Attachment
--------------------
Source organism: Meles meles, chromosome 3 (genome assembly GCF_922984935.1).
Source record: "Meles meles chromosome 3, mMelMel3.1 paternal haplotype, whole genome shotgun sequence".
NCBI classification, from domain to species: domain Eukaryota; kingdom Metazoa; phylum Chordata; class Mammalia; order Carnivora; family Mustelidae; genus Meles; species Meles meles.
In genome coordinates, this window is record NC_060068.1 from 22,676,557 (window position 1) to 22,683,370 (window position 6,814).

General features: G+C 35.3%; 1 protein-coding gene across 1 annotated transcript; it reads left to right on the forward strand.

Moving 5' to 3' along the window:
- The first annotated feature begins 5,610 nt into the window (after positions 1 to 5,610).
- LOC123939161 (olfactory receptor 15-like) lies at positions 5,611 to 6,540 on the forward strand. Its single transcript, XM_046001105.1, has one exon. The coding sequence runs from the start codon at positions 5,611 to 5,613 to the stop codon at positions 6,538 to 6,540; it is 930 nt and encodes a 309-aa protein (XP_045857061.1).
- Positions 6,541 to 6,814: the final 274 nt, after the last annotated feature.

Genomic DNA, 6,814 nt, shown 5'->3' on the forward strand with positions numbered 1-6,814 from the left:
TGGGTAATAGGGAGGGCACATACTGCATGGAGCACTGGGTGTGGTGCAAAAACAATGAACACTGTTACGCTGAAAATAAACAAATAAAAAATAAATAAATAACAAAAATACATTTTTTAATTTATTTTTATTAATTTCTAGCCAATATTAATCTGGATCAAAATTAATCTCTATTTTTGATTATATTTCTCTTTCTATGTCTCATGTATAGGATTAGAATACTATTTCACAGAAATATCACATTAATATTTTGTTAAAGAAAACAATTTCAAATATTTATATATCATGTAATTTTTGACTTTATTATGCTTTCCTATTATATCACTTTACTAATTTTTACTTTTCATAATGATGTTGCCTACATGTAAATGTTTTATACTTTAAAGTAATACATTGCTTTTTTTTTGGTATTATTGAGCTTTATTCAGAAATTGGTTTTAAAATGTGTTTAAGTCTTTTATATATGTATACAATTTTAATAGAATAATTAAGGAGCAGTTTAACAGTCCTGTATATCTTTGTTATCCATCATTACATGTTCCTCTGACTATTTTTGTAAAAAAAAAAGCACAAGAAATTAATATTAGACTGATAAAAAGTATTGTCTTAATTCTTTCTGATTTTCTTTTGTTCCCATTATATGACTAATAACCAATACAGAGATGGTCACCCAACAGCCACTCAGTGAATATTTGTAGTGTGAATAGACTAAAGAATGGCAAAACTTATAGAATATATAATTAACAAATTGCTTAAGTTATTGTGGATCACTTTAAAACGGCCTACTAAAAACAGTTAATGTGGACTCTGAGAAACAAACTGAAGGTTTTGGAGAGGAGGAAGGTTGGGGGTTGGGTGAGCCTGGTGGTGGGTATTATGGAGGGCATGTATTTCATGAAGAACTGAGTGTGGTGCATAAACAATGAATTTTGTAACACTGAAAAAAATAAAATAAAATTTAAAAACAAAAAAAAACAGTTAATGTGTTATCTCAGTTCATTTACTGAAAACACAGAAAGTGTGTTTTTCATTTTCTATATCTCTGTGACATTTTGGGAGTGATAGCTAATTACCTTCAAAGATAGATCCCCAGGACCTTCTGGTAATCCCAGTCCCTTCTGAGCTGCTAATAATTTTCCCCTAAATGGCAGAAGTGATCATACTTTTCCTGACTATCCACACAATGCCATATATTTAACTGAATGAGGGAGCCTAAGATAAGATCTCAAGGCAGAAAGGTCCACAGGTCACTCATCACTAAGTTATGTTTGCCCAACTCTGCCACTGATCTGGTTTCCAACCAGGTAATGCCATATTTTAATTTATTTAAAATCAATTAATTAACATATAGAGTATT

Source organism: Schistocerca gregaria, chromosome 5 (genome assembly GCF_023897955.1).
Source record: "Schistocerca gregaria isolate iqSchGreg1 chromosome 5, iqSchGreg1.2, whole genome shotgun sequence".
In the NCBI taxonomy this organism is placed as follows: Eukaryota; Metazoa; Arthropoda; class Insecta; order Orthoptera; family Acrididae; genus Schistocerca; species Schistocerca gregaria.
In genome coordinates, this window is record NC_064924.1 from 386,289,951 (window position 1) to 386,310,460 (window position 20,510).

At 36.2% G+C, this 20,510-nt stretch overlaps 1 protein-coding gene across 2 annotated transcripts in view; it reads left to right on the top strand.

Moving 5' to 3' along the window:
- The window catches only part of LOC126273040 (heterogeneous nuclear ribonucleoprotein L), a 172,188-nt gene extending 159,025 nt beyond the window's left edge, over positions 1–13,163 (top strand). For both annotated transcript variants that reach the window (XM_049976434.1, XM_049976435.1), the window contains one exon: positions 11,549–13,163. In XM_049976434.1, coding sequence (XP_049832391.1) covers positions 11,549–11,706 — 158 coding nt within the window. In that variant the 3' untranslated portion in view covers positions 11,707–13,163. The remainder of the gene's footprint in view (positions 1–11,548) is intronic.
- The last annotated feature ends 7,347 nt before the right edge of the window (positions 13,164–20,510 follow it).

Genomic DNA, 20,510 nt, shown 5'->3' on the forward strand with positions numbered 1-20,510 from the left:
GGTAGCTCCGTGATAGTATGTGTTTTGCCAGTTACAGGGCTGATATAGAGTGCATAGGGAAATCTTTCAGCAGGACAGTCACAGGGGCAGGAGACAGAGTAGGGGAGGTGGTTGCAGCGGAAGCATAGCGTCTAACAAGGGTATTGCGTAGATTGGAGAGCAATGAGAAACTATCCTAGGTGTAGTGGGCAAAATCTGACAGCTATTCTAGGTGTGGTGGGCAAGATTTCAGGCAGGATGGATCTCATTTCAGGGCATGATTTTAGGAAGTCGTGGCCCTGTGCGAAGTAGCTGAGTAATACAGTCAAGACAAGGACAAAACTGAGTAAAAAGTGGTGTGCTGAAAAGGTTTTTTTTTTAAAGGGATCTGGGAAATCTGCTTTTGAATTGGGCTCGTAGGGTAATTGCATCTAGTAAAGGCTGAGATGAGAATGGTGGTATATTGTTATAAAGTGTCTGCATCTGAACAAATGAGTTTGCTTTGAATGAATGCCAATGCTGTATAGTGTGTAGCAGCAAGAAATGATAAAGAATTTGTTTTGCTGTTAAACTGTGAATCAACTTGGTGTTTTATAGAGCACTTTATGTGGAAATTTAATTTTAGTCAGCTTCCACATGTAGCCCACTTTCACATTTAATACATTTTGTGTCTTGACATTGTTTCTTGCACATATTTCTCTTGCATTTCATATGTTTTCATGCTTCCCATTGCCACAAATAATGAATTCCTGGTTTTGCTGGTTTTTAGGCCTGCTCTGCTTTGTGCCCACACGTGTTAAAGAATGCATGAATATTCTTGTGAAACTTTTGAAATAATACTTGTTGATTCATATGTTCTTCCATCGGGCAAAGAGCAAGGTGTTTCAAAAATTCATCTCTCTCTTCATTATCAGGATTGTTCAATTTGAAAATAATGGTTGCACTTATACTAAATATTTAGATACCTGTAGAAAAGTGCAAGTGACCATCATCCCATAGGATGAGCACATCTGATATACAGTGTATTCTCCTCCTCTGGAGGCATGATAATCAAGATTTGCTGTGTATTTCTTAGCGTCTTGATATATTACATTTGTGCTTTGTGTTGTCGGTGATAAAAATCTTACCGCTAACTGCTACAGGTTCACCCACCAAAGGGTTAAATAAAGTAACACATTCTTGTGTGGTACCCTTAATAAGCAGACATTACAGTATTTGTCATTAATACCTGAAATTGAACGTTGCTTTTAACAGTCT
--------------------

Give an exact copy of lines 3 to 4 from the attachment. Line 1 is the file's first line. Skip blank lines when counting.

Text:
NCBI classification, from domain to species: domain Eukaryota; kingdom Metazoa; phylum Chordata; class Mammalia; order Carnivora; family Mustelidae; genus Meles; species Meles meles.
In genome coordinates, this window is record NC_060068.1 from 22,676,557 (window position 1) to 22,683,370 (window position 6,814).